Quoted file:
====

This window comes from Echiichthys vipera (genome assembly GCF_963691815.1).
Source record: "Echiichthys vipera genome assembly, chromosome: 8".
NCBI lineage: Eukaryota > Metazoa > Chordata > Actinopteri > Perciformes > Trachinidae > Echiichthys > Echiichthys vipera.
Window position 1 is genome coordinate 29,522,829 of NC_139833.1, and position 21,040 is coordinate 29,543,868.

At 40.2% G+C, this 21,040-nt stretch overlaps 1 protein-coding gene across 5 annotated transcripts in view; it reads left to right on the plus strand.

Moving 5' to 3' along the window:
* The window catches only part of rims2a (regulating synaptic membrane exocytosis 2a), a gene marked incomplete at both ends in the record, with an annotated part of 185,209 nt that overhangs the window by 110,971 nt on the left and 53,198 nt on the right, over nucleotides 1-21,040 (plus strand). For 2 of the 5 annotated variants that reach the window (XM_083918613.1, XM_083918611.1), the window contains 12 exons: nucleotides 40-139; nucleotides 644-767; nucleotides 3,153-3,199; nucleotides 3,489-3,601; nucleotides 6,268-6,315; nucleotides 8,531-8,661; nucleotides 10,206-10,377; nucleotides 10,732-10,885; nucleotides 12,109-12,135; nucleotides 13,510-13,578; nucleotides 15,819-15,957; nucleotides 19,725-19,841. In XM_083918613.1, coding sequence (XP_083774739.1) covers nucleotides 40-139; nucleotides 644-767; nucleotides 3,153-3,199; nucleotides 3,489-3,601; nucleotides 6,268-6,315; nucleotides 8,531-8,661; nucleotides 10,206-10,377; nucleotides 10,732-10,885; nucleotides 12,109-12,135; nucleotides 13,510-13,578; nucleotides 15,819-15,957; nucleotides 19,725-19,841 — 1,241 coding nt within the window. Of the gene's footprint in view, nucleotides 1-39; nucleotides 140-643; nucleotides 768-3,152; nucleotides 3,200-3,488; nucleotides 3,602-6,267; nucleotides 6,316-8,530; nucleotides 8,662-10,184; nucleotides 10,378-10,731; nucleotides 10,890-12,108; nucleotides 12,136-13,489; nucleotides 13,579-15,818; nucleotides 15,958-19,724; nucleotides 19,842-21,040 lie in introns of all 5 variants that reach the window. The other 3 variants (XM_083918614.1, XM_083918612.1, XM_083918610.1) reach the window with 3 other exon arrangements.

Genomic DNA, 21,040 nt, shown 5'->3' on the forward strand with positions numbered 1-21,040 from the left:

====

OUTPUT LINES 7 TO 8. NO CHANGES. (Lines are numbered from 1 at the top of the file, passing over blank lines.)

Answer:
* The window catches only part of rims2a (regulating synaptic membrane exocytosis 2a), a gene marked incomplete at both ends in the record, with an annotated part of 185,209 nt that overhangs the window by 110,971 nt on the left and 53,198 nt on the right, over nucleotides 1-21,040 (plus strand). For 2 of the 5 annotated variants that reach the window (XM_083918613.1, XM_083918611.1), the window contains 12 exons: nucleotides 40-139; nucleotides 644-767; nucleotides 3,153-3,199; nucleotides 3,489-3,601; nucleotides 6,268-6,315; nucleotides 8,531-8,661; nucleotides 10,206-10,377; nucleotides 10,732-10,885; nucleotides 12,109-12,135; nucleotides 13,510-13,578; nucleotides 15,819-15,957; nucleotides 19,725-19,841. In XM_083918613.1, coding sequence (XP_083774739.1) covers nucleotides 40-139; nucleotides 644-767; nucleotides 3,153-3,199; nucleotides 3,489-3,601; nucleotides 6,268-6,315; nucleotides 8,531-8,661; nucleotides 10,206-10,377; nucleotides 10,732-10,885; nucleotides 12,109-12,135; nucleotides 13,510-13,578; nucleotides 15,819-15,957; nucleotides 19,725-19,841 — 1,241 coding nt within the window. Of the gene's footprint in view, nucleotides 1-39; nucleotides 140-643; nucleotides 768-3,152; nucleotides 3,200-3,488; nucleotides 3,602-6,267; nucleotides 6,316-8,530; nucleotides 8,662-10,184; nucleotides 10,378-10,731; nucleotides 10,890-12,108; nucleotides 12,136-13,489; nucleotides 13,579-15,818; nucleotides 15,958-19,724; nucleotides 19,842-21,040 lie in introns of all 5 variants that reach the window. The other 3 variants (XM_083918614.1, XM_083918612.1, XM_083918610.1) reach the window with 3 other exon arrangements.

Genomic DNA, 21,040 nt, shown 5'->3' on the forward strand with positions numbered 1-21,040 from the left: